February 7, 2014 | Case Study , Loan Purpose

Debt, the Equity Alternative

Deciding between equity and debt financing is a challenge many new small business owners will face.

A loan can be an important part of how you stabilize and grow your company. The decision to obtain a loan adds a significant element to managing your business.  It’s crucial you fully understand the advantages, disadvantages and obligations that come with borrowing before you apply for a loan.

What to Expect

The relationship you have with your investors or business partners is based on their belief in your abilities and the potential value of your product or service.  As such, they accept the many uncertainties that exist for small business owners.  This risk is accepted in exchange for the reward of future returns. If for some reason your business fails to become profitable or you are unable to return their capital, your investors will incur a financial loss and perhaps emotional distress but rarely will you have legal consequences.

Lenders, however, do not share the same enthusiasms about your business.  Although a lender will base their credit decision on their opinion of the potential success of your business, their primary concern is your willingness and ability to repay your loan. Often, the lender will require you to sign an agreement, in addition to your company agreement, to personally guarantee the loan in the event the company defaults on the loan.  Unlike a typical investor, a lender has legal recourse to collect on their debt from you and your company.

Not everything is bad when adding capital to your company using a business loan.  Your lender is not an investor thus they do not intervene in the day-to-day management of your business. Lenders refrain from offering suggestions on how to market or manufacture your product. Lenders are, however, exposed to many businesses and can serve as a great resource for you to gain insights on business issues and industry trends.

Perhaps the best advantage of using debt is that current shareholders will not be diluted.  Once a loan is paid off, say goodbye to your lender.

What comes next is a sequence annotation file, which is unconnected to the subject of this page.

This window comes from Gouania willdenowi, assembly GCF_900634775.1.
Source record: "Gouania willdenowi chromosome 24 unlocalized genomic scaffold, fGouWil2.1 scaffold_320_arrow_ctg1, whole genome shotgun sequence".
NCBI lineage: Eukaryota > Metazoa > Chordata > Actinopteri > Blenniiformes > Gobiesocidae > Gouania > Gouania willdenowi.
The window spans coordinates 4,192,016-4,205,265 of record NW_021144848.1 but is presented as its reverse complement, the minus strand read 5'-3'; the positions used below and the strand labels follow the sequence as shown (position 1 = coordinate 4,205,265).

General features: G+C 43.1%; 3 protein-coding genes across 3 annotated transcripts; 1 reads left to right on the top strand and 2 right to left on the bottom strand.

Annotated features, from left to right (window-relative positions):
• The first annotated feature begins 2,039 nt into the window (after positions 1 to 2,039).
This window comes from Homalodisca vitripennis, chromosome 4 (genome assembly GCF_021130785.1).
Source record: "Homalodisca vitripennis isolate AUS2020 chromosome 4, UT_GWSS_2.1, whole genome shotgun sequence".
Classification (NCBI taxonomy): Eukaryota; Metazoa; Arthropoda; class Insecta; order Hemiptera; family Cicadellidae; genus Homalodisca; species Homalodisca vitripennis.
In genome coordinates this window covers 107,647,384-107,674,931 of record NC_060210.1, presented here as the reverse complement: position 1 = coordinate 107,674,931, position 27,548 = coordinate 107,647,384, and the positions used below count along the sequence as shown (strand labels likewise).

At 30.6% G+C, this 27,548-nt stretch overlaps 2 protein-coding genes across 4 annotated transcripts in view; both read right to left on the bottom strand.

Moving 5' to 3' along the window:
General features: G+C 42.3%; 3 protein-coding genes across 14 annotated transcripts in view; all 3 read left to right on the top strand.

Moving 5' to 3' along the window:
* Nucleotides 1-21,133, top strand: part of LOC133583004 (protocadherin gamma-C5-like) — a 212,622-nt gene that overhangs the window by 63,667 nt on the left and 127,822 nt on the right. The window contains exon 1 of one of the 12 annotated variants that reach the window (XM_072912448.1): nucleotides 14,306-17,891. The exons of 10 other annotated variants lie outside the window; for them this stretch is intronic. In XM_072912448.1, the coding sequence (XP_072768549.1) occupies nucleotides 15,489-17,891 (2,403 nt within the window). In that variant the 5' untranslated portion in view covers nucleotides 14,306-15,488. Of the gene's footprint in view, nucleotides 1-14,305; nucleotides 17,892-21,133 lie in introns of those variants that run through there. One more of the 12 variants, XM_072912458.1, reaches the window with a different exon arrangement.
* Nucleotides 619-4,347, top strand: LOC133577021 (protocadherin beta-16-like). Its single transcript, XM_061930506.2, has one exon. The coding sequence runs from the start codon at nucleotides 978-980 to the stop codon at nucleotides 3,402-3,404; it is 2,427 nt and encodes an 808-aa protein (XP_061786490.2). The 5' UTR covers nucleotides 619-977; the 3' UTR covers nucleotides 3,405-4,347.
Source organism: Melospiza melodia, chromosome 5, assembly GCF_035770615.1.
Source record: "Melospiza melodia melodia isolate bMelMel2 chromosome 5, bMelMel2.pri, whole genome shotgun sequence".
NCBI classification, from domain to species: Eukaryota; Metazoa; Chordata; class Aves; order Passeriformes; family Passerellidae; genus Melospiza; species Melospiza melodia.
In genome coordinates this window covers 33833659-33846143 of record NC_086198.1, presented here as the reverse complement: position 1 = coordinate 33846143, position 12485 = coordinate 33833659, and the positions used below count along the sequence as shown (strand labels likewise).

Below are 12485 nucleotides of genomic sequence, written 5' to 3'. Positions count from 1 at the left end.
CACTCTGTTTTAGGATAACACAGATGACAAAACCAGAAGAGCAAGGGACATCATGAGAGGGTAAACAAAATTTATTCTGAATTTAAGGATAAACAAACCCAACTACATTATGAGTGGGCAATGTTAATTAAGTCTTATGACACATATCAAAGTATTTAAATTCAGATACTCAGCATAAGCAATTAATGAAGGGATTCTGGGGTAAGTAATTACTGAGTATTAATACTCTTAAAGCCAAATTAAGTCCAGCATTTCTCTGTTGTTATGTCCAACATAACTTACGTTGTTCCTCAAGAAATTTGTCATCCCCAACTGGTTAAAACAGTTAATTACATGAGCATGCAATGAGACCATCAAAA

When Does a Loan Make Sense?

A small business should consider a loan once they have developed their product or service, established basic operations and made some initial sales.  Borrowing too soon may limit or constrain your ability to raise capital from investors.  Early stage companies can sometimes believe in the illusion that a loan is income.  This is a dangerous notion that could lead to ruin for any company.

Commonly, a new business will decide they need a loan too late.  This can lead to poor decision making.  You may end up with a loan that cost too much, does not provide you with the amount you desire or funds later than you need.  A good exercise for all companies, even those not anticipating a short-term need for a loan, is to make contact with lenders to learn about what loan programs are available and what is the process to apply.

The decision to apply for a loan should be made after careful analysis and consideration of the current and future financial performance of your company.  You must be confident that your company will generate enough revenue in the future to cover both your expenses and loan payments in addition to providing you with income. If you do apply for a loan, take the time to understand every term and condition of the loan. You should never hesitate to ask your lender a question.  And remember, a loan should only be taken out if it helps your business grow. Otherwise, do not borrow.